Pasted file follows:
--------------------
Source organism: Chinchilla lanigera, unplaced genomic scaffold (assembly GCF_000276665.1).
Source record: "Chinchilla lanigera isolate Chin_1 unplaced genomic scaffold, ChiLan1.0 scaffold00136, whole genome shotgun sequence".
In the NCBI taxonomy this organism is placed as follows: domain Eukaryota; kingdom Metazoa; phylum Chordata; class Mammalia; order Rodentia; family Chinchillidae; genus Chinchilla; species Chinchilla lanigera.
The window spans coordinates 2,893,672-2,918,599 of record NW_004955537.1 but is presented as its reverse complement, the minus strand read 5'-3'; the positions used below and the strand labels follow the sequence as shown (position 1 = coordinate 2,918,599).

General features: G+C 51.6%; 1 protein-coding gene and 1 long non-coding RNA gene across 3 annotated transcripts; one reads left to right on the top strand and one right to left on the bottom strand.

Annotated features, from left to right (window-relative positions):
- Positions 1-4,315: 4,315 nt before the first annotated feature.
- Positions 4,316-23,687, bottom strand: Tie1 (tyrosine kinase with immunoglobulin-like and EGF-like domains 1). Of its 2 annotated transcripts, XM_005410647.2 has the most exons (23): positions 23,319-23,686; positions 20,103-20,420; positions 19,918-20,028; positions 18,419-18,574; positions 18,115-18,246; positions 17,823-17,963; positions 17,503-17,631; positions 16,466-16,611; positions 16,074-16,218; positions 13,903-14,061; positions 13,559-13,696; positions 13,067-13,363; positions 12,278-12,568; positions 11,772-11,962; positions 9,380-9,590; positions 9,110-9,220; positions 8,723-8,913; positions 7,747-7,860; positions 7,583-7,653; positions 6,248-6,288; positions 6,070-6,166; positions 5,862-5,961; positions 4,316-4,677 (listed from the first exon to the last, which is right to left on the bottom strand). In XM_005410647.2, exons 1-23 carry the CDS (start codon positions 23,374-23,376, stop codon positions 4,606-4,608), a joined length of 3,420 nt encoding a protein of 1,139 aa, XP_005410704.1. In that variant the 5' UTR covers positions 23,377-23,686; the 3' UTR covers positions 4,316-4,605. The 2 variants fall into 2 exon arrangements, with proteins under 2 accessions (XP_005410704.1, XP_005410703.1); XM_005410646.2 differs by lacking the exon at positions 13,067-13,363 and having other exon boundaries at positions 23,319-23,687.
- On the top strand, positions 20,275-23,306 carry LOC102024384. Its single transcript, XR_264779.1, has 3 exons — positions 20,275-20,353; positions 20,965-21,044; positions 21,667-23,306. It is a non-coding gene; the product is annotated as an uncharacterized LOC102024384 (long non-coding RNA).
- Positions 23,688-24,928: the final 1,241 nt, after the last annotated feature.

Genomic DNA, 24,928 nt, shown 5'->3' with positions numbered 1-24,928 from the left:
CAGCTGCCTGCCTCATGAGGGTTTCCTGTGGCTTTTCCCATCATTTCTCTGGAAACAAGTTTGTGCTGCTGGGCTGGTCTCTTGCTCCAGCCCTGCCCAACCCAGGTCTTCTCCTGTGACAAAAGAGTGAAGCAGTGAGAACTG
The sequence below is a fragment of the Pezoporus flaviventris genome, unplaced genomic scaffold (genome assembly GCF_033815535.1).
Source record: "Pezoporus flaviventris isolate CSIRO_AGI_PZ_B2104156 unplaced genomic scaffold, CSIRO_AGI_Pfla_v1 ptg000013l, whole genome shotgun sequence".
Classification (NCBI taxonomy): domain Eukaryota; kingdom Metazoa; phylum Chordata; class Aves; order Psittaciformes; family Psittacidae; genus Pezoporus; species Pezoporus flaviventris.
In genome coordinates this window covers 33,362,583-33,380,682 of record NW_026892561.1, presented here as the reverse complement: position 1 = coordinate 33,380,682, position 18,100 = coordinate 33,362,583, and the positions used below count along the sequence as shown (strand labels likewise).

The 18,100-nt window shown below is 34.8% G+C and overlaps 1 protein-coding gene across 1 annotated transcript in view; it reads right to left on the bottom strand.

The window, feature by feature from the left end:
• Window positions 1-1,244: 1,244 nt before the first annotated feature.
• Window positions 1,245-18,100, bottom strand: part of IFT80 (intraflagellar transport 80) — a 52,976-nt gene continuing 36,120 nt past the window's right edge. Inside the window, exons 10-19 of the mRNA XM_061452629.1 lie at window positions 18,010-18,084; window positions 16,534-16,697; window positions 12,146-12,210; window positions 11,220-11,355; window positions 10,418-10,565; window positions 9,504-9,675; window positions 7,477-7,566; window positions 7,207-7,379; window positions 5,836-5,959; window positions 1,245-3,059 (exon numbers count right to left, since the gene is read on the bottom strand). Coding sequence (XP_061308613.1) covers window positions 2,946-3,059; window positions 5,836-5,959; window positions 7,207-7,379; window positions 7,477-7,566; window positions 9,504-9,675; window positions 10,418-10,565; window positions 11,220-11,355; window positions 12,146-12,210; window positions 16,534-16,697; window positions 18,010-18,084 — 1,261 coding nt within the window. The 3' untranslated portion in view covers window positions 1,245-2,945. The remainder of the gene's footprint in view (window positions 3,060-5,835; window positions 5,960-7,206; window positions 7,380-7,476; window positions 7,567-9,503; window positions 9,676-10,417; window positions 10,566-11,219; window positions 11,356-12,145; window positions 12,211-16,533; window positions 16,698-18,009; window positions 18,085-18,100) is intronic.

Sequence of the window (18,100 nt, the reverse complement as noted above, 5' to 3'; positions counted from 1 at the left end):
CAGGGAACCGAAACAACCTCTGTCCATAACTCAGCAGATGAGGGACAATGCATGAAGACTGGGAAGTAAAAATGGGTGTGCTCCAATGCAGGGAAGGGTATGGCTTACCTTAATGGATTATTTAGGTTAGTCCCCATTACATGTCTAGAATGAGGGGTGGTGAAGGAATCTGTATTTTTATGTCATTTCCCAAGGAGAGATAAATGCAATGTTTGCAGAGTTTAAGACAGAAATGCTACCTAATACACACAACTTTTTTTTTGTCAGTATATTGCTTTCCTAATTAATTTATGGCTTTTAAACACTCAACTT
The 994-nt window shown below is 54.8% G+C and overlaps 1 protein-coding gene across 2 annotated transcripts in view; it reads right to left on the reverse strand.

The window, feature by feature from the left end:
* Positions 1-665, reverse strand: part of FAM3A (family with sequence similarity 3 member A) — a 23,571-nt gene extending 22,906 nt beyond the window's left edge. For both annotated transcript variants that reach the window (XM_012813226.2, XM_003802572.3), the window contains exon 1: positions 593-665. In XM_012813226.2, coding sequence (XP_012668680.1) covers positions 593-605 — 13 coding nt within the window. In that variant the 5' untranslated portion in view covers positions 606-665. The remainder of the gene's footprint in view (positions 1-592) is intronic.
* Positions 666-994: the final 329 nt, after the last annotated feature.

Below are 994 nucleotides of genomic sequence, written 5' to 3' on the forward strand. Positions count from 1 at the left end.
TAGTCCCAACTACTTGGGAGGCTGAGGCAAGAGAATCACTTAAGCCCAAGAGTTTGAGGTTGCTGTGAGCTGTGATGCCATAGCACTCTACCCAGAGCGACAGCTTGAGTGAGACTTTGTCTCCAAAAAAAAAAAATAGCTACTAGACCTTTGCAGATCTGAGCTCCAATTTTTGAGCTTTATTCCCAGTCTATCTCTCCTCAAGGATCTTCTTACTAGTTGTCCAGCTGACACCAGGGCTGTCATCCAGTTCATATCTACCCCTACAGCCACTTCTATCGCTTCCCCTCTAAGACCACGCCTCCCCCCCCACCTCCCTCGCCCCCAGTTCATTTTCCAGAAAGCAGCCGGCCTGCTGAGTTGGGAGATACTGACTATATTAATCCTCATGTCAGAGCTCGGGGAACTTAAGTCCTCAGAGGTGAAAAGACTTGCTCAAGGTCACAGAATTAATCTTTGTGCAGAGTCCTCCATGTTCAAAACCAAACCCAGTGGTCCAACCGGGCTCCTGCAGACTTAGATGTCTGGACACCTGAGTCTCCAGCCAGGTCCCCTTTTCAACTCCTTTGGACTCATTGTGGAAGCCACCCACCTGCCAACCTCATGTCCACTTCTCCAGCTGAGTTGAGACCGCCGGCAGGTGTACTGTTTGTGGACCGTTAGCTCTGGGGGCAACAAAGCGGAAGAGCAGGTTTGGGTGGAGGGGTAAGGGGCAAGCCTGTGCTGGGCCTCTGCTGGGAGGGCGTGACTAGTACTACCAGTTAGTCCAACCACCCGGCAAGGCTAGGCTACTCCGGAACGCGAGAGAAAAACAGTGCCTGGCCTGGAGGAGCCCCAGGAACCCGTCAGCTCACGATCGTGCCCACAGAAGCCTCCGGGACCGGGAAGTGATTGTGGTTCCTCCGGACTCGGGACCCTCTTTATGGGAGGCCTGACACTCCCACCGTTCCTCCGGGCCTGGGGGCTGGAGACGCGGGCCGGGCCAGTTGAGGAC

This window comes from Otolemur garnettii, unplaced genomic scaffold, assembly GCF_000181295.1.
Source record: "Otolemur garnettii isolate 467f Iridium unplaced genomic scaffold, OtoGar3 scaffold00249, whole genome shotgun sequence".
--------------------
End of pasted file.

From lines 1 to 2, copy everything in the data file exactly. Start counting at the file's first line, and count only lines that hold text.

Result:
Source organism: Chinchilla lanigera, unplaced genomic scaffold (assembly GCF_000276665.1).
Source record: "Chinchilla lanigera isolate Chin_1 unplaced genomic scaffold, ChiLan1.0 scaffold00136, whole genome shotgun sequence".